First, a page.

Despite or maybe because it’s rapid growth Vueling isn’t having a very good run at it’s hub in Barcelona where various operational problems left more than 8,000 passengers stranded without a fight out.
Vueling is Spanish a low cost carrier with it’s hub airport in Barcelona and owned by IAG which also owns Iberia and British Airways. The airline has seen rapid growth and outperformed all expectations in terms of earnings but some industry insiders see that this wild expansion could be the airlines downfall.
Spanish newspaper El Pais (access here) reported on the situation.
The Spanish Public Works Ministry has initiated proceedings against low-cost carrier Vueling after four straight days of flight cancellations and delays.
The ministry’s Air Safety Agency has told company president Javier Sánchez-Prieto to come in on Monday to explain the reasons for the cancellation of 14 flights, 10 of which departed from or arrived at Barcelona-El Prat airport. The regional government of Catalonia has also called in Vueling executives and is contemplating sanctions against the Spanish airline, which is owned by IAG.
The trouble began on Thursday and continued through Sunday, triggering scenes of chaos at Barcelona-El Prat and leaving at least 8,250 people stranded.
Although Vueling has been trying to be discreet about its recent cancellations and failed to provide an official count, at least 46 flights have been suspended since last Thursday. Others have suffered delays and unexpected stopovers. The company declined to take calls from this newspaper.
If a company and it’s operation have such a severe impact on the public it’s not uncommon for regulating authorities to take action and threaten consequences. It appears that the situation at Vueling got out of control and some emergency measures are needed to bring the airline back on course to ensure reliable operations.
What are the reasons for this chaos?
The company has blamed the delays on “operational problems.” But employees said that planning for the summer campaign has been “disastrous.”
Other company sources added that a series of factors has contributed to a perfect storm that could get even bigger throughout the summer. One high-placed company employee listed a few of these factors for EL PAÍS, speaking on condition of anonymity.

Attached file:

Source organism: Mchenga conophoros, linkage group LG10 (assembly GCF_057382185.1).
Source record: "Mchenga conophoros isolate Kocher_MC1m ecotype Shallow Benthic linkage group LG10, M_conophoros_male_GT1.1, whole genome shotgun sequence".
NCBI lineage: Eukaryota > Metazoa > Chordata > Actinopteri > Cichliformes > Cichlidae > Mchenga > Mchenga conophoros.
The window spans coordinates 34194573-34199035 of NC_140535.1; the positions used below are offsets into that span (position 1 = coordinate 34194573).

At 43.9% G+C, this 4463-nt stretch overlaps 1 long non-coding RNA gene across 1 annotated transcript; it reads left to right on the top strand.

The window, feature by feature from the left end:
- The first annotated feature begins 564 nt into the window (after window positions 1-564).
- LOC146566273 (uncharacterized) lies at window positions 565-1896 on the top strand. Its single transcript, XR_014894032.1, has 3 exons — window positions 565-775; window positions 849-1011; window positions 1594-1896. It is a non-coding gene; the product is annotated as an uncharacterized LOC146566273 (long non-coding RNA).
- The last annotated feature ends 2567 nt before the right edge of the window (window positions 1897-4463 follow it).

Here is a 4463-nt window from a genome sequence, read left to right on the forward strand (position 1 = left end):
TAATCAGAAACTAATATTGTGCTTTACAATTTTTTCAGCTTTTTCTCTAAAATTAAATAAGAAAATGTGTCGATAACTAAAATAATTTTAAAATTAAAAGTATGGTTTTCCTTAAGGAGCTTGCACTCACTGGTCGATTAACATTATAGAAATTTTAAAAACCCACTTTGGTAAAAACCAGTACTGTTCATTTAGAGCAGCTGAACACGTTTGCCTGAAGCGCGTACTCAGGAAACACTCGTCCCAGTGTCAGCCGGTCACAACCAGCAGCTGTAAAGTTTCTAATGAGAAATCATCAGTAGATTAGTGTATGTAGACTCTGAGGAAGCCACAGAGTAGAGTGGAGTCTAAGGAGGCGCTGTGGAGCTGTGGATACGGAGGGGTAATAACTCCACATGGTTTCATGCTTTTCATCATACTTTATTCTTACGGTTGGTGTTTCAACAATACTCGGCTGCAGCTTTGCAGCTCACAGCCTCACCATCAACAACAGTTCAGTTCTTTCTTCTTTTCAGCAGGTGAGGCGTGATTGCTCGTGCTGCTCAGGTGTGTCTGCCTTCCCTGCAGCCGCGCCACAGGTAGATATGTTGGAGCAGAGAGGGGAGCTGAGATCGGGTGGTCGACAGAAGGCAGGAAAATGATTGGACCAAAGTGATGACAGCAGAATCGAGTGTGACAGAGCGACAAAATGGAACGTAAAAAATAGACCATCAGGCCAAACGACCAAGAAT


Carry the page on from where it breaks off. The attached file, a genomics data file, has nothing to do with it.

“During Easter we could already foresee that this was going to happen,” he said. “We lost control over operations, personnel and flight crews. Later, we saw that more flights were being sold than we could possibly operate.” According to this worker, the shortage of personnel includes copilots.
“On some flights, there were two captains because there were not enough trained copilots,” said this source.
To this, he said, must be added the complexity of opening new hubs like the one in Paris.
He also pointed at the change in corporate leadership as another key factor explaining the trouble at Vueling. But ultimately, the chief problem is “out-of-control” growth.
“It did not match a growth in the number of personnel handling the crews and passengers,” said this company source.
It also did not help that French air traffic controllers went on strike repeatedly in recent times.
“Our routes fly over that airspace in 80% of cases, and it’s affected us,” he said.
If what this employee says is true then Vueling drastically oversold their capacity which in the end doesn’t just see people denied boarding but entire flights cancelled simply due to lack of equipment and staff. This of course makes the airline liable for claims under EC261/2004 which won’t be cheap. If you imagine the 8,000+ people each claiming a minimum of 250 EUR EU Compensation that’s 20 Mio EUR. A quarter of Vuelings entire profit in 2015.
The situation has reached a point where, despite good financial results – Vueling earned €93.39 million in 2015, three times as much as expected – employees have started to fear for their jobs.
On Monday, sales director David García said that the company had added 130 new employees to improve its customer service following the string of delays. In a radio interview on Rac1, García said that Vueling has also rented six more aircraft, hired 34 pilots and increased its sales personnel by 40%.
“It’s our responsibility,” he said.
Time will tell if these measure will help Vueling get out of the hole but time and patience of the customers is running out.
I can’t imagine that Vueling will voluntarily pay the EU compensation if claimed by the passengers. They will likely have to involve their national regulatory body, ombudsman office or an attorney to claim any compensation and damages incurred.
It’s sad to see employees and customer being effected this way by bad management. Vueling is a decent airline (for a low cost carrier) that even operates under BA code shares. I wouldn’t be surprised if the new CEO Javier Sánchez-Prieto who just took over in February is now in the position of having to iron out the drastic effects of his predecessors aggressive growth policies. Ex-Vueling CEO Alex Cruz has been promoted to Chairman & CEO of British Airways. His performance at Vueling undoubtedly played a role in this appointment but as so often the real effects of some policies aren’t seen until much later.